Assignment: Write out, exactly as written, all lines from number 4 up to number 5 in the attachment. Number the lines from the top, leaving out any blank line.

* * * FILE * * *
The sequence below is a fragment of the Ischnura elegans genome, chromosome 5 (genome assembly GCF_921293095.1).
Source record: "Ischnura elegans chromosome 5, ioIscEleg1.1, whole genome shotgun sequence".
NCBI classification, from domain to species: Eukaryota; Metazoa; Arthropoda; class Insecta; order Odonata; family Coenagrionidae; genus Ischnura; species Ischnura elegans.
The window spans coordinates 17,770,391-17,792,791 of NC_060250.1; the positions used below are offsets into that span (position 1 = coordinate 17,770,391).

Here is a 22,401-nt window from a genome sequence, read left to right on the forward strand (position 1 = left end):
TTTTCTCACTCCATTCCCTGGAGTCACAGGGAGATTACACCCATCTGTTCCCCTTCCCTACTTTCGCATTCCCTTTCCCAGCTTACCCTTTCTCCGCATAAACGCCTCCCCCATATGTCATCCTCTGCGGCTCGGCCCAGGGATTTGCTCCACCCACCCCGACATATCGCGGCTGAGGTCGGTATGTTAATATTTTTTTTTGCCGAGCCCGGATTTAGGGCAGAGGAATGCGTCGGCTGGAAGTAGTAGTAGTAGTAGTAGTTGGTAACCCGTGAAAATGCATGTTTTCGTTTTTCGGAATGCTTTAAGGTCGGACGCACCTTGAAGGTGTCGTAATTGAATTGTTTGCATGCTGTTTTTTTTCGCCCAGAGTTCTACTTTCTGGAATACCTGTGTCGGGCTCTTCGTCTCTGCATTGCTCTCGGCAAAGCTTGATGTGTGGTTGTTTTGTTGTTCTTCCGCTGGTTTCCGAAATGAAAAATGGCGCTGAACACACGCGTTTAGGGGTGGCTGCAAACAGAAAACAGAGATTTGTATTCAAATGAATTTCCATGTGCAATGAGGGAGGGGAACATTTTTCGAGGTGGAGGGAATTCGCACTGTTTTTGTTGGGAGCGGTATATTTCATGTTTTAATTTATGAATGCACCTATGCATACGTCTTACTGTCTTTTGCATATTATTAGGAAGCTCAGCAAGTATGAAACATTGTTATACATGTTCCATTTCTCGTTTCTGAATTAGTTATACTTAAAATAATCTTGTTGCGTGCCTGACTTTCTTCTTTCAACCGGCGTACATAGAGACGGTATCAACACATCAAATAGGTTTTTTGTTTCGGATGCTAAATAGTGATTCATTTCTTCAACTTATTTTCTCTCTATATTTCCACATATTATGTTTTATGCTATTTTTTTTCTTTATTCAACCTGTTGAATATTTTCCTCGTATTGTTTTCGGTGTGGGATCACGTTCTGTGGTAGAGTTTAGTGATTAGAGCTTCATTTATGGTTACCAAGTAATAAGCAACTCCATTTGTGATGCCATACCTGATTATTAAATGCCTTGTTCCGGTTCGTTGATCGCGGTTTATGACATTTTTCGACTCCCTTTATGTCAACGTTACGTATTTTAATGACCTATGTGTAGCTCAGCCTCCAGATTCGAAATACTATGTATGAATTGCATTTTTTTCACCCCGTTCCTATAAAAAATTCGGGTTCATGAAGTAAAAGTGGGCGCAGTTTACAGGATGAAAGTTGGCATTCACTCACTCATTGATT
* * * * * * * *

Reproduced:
The window spans coordinates 17,770,391-17,792,791 of NC_060250.1; the positions used below are offsets into that span (position 1 = coordinate 17,770,391).

Here is a 22,401-nt window from a genome sequence, read left to right on the forward strand (position 1 = left end):